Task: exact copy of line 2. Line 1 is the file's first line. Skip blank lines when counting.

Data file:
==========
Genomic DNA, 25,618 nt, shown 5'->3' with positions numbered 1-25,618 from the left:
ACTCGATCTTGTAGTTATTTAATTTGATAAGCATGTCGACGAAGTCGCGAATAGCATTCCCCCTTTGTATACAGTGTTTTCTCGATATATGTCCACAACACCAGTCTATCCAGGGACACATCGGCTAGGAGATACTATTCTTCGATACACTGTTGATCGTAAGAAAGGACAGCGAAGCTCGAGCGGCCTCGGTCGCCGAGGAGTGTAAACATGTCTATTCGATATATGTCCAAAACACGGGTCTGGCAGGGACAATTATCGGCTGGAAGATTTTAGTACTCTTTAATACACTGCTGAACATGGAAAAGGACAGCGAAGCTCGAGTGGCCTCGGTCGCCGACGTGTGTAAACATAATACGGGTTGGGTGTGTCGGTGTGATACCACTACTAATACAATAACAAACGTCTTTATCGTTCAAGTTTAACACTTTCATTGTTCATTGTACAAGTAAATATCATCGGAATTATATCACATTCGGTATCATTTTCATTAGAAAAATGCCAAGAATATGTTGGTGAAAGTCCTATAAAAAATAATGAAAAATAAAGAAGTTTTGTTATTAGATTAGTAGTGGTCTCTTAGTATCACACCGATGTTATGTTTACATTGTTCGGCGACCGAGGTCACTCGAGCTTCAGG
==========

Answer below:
ACTCGATCTTGTAGTTATTTAATTTGATAAGCATGTCGACGAAGTCGCGAATAGCATTCCCCCTTTGTATACAGTGTTTTCTCGATATATGTCCACAACACCAGTCTATCCAGGGACACATCGGCTAGGAGATACTATTCTTCGATACACTGTTGATCGTAAGAAAGGACAGCGAAGCTCGAGCGGCCTCGGTCGCCGAGGAGTGTAAACATGTCTATTCGATATATGTCCAAAACACGGGTCTGGCAGGGACAATTATCGGCTGGAAGATTTTAGTACTCTTTAATACACTGCTGAACATGGAAAAGGACAGCGAAGCTCGAGTGGCCTCGGTCGCCGACGTGTGTAAACATAATACGGGTTGGGTGTGTCGGTGTGATACCACTACTAATACAATAACAAACGTCTTTATCGTTCAAGTTTAACACTTTCATTGTTCATTGTACAAGTAAATATCATCGGAATTATATCACATTCGGTATCATTTTCATTAGAAAAATGCCAAGAATATGTTGGTGAAAGTCCTATAAAAAATAATGAAAAATAAAGAAGTTTTGTTATTAGATTAGTAGTGGTCTCTTAGTATCACACCGATGTTATGTTTACATTGTTCGGCGACCGAGGTCACTCGAGCTTCAGG